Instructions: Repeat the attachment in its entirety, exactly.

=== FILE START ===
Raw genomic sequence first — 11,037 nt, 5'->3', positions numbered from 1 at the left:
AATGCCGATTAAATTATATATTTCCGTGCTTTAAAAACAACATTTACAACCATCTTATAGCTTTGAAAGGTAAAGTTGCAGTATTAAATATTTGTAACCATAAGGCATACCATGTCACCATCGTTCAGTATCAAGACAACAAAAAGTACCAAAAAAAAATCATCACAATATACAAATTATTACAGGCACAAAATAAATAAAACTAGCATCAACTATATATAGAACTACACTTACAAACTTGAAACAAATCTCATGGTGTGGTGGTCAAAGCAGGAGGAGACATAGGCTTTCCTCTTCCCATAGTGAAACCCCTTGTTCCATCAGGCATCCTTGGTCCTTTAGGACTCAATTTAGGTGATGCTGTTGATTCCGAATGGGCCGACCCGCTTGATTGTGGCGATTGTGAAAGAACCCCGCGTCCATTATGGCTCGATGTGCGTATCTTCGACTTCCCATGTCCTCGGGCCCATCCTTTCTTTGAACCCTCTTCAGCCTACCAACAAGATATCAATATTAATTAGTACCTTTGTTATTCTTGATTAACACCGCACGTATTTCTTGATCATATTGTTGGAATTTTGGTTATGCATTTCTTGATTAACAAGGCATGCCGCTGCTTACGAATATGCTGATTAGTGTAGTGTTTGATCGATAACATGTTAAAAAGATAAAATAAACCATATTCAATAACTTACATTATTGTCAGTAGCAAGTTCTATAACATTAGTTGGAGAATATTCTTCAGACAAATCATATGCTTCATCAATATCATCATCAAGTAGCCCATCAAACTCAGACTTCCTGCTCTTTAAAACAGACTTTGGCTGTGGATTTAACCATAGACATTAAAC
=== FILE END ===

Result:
Raw genomic sequence first — 11,037 nt, 5'->3', positions numbered from 1 at the left:
AATGCCGATTAAATTATATATTTCCGTGCTTTAAAAACAACATTTACAACCATCTTATAGCTTTGAAAGGTAAAGTTGCAGTATTAAATATTTGTAACCATAAGGCATACCATGTCACCATCGTTCAGTATCAAGACAACAAAAAGTACCAAAAAAAAATCATCACAATATACAAATTATTACAGGCACAAAATAAATAAAACTAGCATCAACTATATATAGAACTACACTTACAAACTTGAAACAAATCTCATGGTGTGGTGGTCAAAGCAGGAGGAGACATAGGCTTTCCTCTTCCCATAGTGAAACCCCTTGTTCCATCAGGCATCCTTGGTCCTTTAGGACTCAATTTAGGTGATGCTGTTGATTCCGAATGGGCCGACCCGCTTGATTGTGGCGATTGTGAAAGAACCCCGCGTCCATTATGGCTCGATGTGCGTATCTTCGACTTCCCATGTCCTCGGGCCCATCCTTTCTTTGAACCCTCTTCAGCCTACCAACAAGATATCAATATTAATTAGTACCTTTGTTATTCTTGATTAACACCGCACGTATTTCTTGATCATATTGTTGGAATTTTGGTTATGCATTTCTTGATTAACAAGGCATGCCGCTGCTTACGAATATGCTGATTAGTGTAGTGTTTGATCGATAACATGTTAAAAAGATAAAATAAACCATATTCAATAACTTACATTATTGTCAGTAGCAAGTTCTATAACATTAGTTGGAGAATATTCTTCAGACAAATCATATGCTTCATCAATATCATCATCAAGTAGCCCATCAAACTCAGACTTCCTGCTCTTTAAAACAGACTTTGGCTGTGGATTTAACCATAGACATTAAAC